As investigators uncovered evidence of her criminal operation, it became clear that “this was a crime of opportunity,” said Assistant State’s Attorney Miller. Whoever had killed Nicole had also made off with roughly $28,000 worth of marijuana from her home.
Nothing To Go By
Unfortunately, there was very little evidence left at the scene that would aid in identifying Nicole’s killer. It would be over a year before investigators had enough evidence to make any arrests. When they did, it was of a suspect named Terrence Proctor…
“Several forensic examinations of both physical evidence and digital evidence were analyzed,” said a police spokesman. “The evidence obtained by homicide detectives supported probably cause in securing an arrest warrant for [Proctor].” That evidence was based on 3 main things.
First, a small amount of Proctor’s DNA was found on a sliding door at Nicole’s home. Second, there were a number of text messages between Proctor and Nicole that the prosecution said demonstrated he was at the scene during the murder. Third, on the day of the murder, Proctor had turned off his phone or placed it in airplane mode during the period of time when Nicole was killed…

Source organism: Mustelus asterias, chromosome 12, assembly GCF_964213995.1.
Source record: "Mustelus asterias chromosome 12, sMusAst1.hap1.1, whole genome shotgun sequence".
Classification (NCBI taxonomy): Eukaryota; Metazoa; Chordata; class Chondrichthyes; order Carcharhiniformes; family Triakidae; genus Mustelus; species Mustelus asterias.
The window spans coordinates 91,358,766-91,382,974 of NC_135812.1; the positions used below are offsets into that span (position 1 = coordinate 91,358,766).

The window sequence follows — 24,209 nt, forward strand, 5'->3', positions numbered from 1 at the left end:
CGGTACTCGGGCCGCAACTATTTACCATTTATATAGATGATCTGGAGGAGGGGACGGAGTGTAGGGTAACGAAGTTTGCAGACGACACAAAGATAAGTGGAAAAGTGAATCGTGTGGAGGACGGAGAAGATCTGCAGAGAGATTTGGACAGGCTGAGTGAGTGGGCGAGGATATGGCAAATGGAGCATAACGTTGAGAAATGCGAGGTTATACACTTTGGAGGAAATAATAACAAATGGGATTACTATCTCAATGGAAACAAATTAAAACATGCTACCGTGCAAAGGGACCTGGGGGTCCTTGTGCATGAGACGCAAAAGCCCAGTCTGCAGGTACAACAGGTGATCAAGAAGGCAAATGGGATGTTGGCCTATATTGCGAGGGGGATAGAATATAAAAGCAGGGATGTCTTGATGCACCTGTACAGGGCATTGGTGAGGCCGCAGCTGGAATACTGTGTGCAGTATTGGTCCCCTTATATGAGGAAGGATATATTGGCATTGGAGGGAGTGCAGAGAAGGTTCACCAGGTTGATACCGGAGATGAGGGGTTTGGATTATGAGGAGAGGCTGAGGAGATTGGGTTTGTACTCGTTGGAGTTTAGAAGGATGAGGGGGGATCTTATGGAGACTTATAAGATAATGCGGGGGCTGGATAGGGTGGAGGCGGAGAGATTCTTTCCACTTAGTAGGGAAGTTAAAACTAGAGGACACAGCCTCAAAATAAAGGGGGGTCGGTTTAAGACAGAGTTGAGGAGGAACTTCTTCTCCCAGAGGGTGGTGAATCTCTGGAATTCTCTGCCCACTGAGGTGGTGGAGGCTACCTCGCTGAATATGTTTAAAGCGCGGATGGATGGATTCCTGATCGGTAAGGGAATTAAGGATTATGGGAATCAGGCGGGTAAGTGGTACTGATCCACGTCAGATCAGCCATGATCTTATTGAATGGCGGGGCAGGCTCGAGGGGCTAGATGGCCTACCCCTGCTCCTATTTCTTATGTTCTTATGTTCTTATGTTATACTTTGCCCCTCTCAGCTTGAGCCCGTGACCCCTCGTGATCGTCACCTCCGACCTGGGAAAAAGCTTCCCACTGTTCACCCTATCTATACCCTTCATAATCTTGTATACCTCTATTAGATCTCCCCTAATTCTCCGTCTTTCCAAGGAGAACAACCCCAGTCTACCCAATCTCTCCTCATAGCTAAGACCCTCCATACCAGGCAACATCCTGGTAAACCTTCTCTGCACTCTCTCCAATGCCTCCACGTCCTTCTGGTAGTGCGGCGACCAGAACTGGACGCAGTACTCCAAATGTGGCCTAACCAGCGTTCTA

But for all the circumstantial evidence investigators produced, there was no “smoking gun,” so to speak. That left room for William Cooke, Proctor’s defense attorney, to poke holes in the prosecution’s narrative.
Cooke argued that while the DNA evidence showed that Proctor had been at Nicole’s home, it didn’t show that he’d been there when she was killed. “Their own DNA expert said ‘I can’t say when that DNA was left there,’” he said. Furthermore, “It was such a tiny amount… they couldn’t say if it was from a sneeze or skin cells or whatever.”…
Not Seen at the Scene
He also demonstrated that there were no witnesses who claimed to have seen Proctor in the area and no video footage from surveillance cameras at nearby businesses showed Proctor or his car at the time in question. Furthermore, a shoe print found at the scene didn’t match any of Proctor’s shoes.
With all of that in mind, the judge in the case agreed with Cooke that Terrence Proctor should be acquitted. Some, like Nicole’s godmother Wendy, believed that despite the holes in the evidence, Proctor was still responsible for the woman’s death, though she didn’t blame prosecutors or police. “I do believe the state did what they could,” she said. Regardless Proctor would go free and Nicole’s death would be officially unsolved.